In a strategic move to enhance its online grocery packing capabilities, UK-based online supermarket Ocado is set to double the number of robotic arms at its Luton warehouse, the Financial Times (FT) reported.
The decision, announced by Ocado Retail CEO Hannah Gibson during a recent site tour, aims to accelerate the picking and packing process for the vast array of products offered by the online retailer.
Upgraded technology driving efficiency
Ocado’s robotic arms, introduced in 2022, represent a leap forward in warehouse automation. These machines can now directly pick individual products from storage boxes, eliminating the need for the previous process involving metallic grids.
The FT noted, the Luton facility, spanning 346,000ft² and operational since September 2023, will see the current 22 robotic arms doubled to 44.
Towards a robotic-driven future
The news agency said that Gibson revealed that approximately half of the products at the Luton warehouse, boasting a selection of 50,000 items, will soon be handled by robotic arms. The long-term vision is 80% coverage by these machines, working in harmony with more than 500 human packers currently employed.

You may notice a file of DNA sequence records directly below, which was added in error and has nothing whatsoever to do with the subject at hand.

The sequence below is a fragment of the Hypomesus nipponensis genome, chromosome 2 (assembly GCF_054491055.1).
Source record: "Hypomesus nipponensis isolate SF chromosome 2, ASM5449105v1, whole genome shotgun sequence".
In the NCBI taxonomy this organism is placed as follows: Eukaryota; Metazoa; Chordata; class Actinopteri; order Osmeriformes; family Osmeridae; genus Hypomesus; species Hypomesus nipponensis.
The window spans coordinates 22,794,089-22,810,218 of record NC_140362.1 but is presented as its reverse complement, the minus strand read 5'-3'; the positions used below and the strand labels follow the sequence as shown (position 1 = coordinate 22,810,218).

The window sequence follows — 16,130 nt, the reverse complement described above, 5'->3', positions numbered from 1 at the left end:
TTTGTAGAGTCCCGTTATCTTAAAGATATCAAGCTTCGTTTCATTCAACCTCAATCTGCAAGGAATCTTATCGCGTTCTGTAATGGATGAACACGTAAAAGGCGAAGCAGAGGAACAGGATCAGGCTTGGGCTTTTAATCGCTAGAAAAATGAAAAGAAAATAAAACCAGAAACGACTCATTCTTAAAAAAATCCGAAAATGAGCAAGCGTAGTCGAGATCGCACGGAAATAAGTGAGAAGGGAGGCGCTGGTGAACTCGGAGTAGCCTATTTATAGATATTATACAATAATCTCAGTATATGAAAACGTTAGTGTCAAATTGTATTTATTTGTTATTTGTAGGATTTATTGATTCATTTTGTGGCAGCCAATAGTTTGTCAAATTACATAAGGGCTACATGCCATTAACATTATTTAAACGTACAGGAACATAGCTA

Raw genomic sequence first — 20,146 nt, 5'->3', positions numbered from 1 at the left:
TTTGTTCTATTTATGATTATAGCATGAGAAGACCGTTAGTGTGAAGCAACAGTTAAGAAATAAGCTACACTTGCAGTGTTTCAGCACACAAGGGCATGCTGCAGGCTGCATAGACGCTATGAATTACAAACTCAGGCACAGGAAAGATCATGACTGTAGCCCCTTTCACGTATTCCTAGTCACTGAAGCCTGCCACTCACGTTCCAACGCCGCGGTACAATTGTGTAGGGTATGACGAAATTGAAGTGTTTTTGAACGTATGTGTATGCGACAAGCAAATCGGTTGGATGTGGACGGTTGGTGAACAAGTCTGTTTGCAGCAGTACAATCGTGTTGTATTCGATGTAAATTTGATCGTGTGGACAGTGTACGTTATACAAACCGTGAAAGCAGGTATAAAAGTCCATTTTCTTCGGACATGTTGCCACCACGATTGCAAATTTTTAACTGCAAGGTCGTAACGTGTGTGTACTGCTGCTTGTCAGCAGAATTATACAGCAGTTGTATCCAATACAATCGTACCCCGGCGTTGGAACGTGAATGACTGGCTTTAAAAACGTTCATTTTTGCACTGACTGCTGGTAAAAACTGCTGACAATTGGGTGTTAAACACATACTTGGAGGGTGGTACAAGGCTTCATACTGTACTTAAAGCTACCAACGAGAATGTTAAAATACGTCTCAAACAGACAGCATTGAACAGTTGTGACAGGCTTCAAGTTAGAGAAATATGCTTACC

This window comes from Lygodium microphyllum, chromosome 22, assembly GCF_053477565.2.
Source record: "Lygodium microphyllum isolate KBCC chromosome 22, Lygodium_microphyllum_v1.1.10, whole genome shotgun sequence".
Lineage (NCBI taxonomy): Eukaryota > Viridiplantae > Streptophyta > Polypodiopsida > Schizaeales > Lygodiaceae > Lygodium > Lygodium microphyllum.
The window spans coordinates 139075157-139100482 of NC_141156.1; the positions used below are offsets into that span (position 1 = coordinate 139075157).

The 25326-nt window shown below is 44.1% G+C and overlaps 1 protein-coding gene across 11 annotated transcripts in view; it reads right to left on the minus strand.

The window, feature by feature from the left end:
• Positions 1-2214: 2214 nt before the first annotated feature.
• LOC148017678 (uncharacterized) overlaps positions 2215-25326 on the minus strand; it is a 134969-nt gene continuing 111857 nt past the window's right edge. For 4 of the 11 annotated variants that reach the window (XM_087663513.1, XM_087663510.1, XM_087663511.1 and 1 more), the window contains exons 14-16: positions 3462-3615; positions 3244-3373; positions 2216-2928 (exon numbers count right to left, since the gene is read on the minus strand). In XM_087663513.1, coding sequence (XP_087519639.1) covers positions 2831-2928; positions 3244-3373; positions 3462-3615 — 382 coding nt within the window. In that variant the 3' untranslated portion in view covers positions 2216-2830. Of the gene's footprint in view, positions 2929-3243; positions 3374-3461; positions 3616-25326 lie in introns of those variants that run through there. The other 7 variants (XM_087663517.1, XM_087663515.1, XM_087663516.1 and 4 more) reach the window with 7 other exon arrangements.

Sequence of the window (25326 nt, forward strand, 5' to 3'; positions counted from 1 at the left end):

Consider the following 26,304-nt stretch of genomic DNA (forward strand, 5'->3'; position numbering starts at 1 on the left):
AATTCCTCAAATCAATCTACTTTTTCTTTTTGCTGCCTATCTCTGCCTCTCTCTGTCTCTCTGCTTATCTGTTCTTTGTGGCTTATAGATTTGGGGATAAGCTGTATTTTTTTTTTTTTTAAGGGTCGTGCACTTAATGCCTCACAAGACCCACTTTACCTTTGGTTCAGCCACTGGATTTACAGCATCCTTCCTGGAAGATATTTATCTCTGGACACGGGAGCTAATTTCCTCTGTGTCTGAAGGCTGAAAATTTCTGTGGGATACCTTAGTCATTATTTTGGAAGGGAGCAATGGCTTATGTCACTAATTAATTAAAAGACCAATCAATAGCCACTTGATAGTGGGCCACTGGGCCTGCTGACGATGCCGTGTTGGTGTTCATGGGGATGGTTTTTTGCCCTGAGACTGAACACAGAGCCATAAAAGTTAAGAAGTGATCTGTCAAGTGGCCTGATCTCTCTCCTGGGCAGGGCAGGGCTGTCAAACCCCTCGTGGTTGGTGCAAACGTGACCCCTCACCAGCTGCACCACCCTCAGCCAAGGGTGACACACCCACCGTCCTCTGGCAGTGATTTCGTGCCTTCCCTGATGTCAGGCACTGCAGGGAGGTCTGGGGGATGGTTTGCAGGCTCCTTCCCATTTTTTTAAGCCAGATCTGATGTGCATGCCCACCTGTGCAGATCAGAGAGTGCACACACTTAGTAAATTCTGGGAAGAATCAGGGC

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Ocado’s technological leap
Beyond its identity as an online supermarket, Ocado Group has diversified its portfolio to include logistics and robotics businesses. Notably, the company has been actively selling its robotic warehouse technology to traditional supermarkets globally, facilitating its competitiveness against industry giants such as Amazon.
With Marks & Spencer (M&S) owning half of Ocado Retail, the partnership extends to the online sale of M&S food through Ocado’s platform.
Ocado’s move towards robotic automation not only improves operational efficiency but also promises a broader product range, lower substitutions, and an overall more efficient operating model compared to traditional store-based approaches.